BIM for Smart Engineering Centre
Jointly established by Cardiff University, Dalian University of Technology, China Communications Construction Company
Jointly established by Cardiff University, Dalian University of Technology, China Communications Construction Company

Quality assurance in BIM implementation

Quality assurance (QA) is critically important to secure the successful delivery of a project/product. In the AEC/O (Architecture, Engineering and Construction / Operation) industries, there are several existing challenges to be addressed to achieve better QA processes. For example, many current QA practices are still limited with using non-digital reporting systems; the knowledge embedded within collected solutions / risk mitigation measures have therefore not been successfully captured and re-used to form up systemic computing tools to prevent the similar risks/faults/mistakes happening again. Furthermore, the approach of collecting data and information for QA analysis is still static, constrained within individual sectors and manual based. This makes it very difficult to identify and incorporate the dynamically changing influencing factors across different domains and sectors to achieve a comprehensive quality assurance for construction projects and organisations.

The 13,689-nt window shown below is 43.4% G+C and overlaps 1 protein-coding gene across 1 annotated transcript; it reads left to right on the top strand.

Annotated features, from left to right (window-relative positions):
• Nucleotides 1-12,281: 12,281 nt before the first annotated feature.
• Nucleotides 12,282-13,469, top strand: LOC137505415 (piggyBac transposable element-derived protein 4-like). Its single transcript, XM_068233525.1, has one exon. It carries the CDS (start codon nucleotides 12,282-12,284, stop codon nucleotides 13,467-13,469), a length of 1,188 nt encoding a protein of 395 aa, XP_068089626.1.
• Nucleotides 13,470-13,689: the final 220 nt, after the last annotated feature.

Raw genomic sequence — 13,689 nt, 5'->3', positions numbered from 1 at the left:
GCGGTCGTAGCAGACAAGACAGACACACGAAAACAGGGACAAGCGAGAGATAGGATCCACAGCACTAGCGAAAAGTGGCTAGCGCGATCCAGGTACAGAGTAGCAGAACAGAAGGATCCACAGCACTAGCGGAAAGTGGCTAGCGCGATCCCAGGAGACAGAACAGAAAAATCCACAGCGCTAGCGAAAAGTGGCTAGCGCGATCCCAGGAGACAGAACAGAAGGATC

Building Information Modelling (BIM) is the recent technology focus for the construction industry and is fast becoming a key instrument in changing how the built environment is designed, built and managed. With several decades of continuous research inputs BIM has now reached technological maturity to enable a successful worldwide large scale industry implementation process. BIM can be described as the life cycle re-use of knowledge through standardisation.

In the United Kingdom, the Government has specified 2016 BIM level 2 compliance for all public procurement projects. In France, the “Mission numérique” initiative (20 M€ over 3 years) has set similar targets. Other EU countries, such as Germany, Finland, Denmark, Norway and Netherlands have also set up plans aiming at modernising the construction sector through the adoption of BIM. Further afield China is also demanding within their strategic development plans their own 2020 BIM compliance.

BIM has the capability, by using updated life cycle information flows to provide an information structure that enables a comprehensive project / institutional knowledge base which can enable a ‘smart’ and automatic decision making system for holistic QA.

This Quality Assurance for BIM research will develop a new generation BIM governance framework supporting multi-facet project and organisation quality assurance. The framework will understand the core governance aspects of compulsory BIM level 2 requirements, e.g. EIR/AIR/OIR, BEP, MIDP, PDT, CDE etc.; hence it can combine the compatible BIM processes together with standard ISO 9001 QA frameworks.  The framework can also be used as an onsite QA guidance for both project deliverer, (e.g. designer, builder, or contractor) and the end user / client to achieve clearly defined requirements that will check against an agreed QA criteria.

WP 1: Dynamic Lifecycle Data for QA (months 3-18)